Ministers are due to finalise details of a series of “travel corridors” so people arriving into the UK on certain routes will not need to quarantine.
Most of Western Europe is due to be on an initial list of exempt countries.
The countries expected to be exempt include France, Italy, Spain, Greece, Belgium, Germany, Norway, the Netherlands, Turkey and Finland.
Portugal will probably not be included after a rise in the number of new cases in and around Lisbon.
Sweden is also unlikely to be on the list because the infection rate there is higher than in the UK.
A travel corridor would mean that two people travelling in both directions between two countries would not have to self-isolate after they travel.
The initial list of destinations exempt from the quarantine is expected to take effect early next month. Work is also on-going to see if a travel corridor is possible with Australia.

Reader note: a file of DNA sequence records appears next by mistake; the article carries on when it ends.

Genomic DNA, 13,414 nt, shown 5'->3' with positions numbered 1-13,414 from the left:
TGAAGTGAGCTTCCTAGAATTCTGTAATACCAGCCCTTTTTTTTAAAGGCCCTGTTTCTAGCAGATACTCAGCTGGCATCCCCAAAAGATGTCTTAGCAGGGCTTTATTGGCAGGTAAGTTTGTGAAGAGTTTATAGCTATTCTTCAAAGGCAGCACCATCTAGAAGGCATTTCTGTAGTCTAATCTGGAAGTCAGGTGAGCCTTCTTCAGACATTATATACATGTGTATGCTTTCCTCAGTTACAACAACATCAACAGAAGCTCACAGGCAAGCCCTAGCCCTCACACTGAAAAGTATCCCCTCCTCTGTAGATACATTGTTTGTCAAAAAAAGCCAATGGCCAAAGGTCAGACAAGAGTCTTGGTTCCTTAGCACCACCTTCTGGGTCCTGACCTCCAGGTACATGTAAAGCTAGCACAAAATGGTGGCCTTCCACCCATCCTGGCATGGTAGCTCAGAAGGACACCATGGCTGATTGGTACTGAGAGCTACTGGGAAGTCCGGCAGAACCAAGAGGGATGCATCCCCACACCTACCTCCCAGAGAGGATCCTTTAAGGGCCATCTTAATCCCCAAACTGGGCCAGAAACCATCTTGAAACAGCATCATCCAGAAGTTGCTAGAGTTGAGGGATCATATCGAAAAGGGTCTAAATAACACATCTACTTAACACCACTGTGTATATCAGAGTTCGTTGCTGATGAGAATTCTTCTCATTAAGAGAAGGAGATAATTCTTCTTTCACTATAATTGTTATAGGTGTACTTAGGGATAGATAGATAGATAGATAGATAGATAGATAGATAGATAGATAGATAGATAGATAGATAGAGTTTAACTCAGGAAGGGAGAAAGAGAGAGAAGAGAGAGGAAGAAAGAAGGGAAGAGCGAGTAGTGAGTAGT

The quarantine will remain in place for people arriving from other countries and it’s thought that might be the case for some destinations throughout the summer.
The government has previously said that the quarantine would be reviewed every three weeks and 29 June marks the end of the first three-week period.
The first travel corridors could come into force on 4 July, although that date is by no means confirmed.
Transport Secretary Grant Shapps had indicated there would be an announcement on Monday. But the BBC understands that initial details could be unveiled this weekend.
What are the current quarantine rules?
- People arriving in the UK should drive their own car to their destination, where possible, and once there they must not use public transport or taxis
- Arrivals must not go to work, school, or public areas, or have visitors – except for essential support. They are also not allowed to go out to buy food, or other essentials, where they can rely on others
- Those arriving in England, Wales and Northern Ireland could face a fine of £1,000 if they fail to self-isolate for the full 14 days, while they face a £480 fine in Scotland.
- The maximum fine for repeat offenders in Scotland is £5,000.